Yelp reviewers can delete their own reviews by clicking the “remove” button at the bottom of their review, or they can change their star rating and/or the associated commentary. A respectful and personalized response to a dissatisfied customer’s review often initiates a voluntary removal — or modification — of a negative review by the user.

Know the Parameters of Your Control

The best-case scenario is to find a way to have a negative review removed. However, if a user is unwilling to remove or modify his or her review voluntarily, your next step is to seek out assistance from the online platform.

Does the review violate the terms and conditions of the service? Study Yelp’s terms and conditions and find ways to pigeon-hole the contents of the negative reviews into the prohibited categories. Did the Yelp reviewer leave a name or contact information, inviting others to contact him or her to discuss the experience? Did the review defame the business or an employee?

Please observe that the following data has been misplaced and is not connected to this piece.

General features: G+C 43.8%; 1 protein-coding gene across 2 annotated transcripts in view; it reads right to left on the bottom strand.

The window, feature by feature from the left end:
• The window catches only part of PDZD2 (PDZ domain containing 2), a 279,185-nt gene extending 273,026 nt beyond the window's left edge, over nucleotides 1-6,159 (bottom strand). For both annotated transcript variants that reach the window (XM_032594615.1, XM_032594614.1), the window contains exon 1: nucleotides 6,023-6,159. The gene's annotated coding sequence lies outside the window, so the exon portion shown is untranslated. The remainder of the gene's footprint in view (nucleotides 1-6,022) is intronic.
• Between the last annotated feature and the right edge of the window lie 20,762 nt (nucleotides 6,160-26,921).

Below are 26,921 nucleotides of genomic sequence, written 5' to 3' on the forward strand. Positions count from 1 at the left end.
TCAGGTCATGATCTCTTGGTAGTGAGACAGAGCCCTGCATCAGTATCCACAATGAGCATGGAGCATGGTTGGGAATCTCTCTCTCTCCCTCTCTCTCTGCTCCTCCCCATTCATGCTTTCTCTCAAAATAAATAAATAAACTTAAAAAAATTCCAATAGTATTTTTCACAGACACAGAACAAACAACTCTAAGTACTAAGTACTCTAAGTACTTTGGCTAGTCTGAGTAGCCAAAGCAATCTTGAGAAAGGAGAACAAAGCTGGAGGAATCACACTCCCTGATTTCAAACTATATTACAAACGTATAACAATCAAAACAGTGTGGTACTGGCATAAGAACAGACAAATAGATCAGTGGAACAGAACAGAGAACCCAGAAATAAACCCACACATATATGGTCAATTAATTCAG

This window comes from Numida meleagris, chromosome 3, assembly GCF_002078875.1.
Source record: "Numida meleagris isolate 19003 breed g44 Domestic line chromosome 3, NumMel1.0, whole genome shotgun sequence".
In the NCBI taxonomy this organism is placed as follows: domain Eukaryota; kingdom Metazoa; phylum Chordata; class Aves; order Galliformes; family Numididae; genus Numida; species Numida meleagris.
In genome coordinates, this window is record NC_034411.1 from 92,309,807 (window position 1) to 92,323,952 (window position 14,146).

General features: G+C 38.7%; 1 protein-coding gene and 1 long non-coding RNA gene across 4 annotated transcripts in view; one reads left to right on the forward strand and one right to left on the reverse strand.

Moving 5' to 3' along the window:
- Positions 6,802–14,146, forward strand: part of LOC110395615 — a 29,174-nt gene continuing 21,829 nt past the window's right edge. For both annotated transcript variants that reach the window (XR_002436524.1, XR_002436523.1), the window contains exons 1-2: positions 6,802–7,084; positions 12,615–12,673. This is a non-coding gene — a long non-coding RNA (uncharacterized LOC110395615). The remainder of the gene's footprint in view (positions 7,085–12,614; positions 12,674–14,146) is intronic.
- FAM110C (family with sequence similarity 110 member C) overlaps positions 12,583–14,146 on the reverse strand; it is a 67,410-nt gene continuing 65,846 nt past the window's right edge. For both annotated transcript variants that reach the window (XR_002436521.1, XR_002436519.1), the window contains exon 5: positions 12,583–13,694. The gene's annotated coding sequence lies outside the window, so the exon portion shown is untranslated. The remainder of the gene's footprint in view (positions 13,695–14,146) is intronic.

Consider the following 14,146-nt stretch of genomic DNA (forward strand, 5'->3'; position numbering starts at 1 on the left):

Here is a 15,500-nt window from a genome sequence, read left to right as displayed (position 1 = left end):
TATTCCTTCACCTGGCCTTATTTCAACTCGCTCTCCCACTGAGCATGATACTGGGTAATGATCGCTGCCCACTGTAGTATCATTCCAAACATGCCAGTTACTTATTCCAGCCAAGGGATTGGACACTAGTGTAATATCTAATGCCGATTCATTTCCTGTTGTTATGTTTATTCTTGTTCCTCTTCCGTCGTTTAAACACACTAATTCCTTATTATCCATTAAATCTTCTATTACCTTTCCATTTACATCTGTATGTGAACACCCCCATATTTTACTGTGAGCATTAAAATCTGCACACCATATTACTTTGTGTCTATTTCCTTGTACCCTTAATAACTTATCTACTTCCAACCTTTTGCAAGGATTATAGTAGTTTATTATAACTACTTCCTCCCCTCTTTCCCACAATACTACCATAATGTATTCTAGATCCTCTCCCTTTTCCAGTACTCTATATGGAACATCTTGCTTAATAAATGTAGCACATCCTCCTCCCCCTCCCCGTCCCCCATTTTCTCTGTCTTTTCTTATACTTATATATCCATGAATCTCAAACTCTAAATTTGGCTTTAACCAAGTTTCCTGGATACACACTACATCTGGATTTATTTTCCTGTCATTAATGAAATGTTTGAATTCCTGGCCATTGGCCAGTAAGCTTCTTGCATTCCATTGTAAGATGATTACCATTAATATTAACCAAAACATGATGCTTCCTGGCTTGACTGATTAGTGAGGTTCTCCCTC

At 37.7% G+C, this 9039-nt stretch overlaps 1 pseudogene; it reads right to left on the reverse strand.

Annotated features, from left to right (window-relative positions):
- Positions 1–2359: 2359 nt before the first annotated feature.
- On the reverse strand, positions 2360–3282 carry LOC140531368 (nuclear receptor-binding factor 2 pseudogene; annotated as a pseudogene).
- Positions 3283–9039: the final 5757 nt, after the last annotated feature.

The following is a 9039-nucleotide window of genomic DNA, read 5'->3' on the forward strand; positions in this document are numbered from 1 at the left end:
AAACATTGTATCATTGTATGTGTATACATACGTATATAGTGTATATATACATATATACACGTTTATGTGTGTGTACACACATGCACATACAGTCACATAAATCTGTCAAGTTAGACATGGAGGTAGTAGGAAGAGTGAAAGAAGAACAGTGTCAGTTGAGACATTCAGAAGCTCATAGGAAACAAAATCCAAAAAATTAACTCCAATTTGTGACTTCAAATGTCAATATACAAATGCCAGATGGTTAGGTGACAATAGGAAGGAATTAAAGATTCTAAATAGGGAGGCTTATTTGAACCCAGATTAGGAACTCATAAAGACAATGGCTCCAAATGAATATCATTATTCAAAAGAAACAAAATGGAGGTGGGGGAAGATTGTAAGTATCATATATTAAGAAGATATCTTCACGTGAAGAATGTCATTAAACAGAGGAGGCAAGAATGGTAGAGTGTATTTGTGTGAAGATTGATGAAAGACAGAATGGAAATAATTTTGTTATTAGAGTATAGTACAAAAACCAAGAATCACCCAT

If the answer is yes to either of these questions, contact Yelp and they might remove the review. Both of those examples violate Yelp’s feedback policy, which prohibits the leaving of personal information in reviews.

Other bases for the removal of Yelp negative feedback include the Yelp content guidelines, which provide that reviews must be “relevant” (should address the “core of the consumer experience” and not “extraordinary circumstances”) and accurate (exaggerations and misrepresentations are expressly prohibited).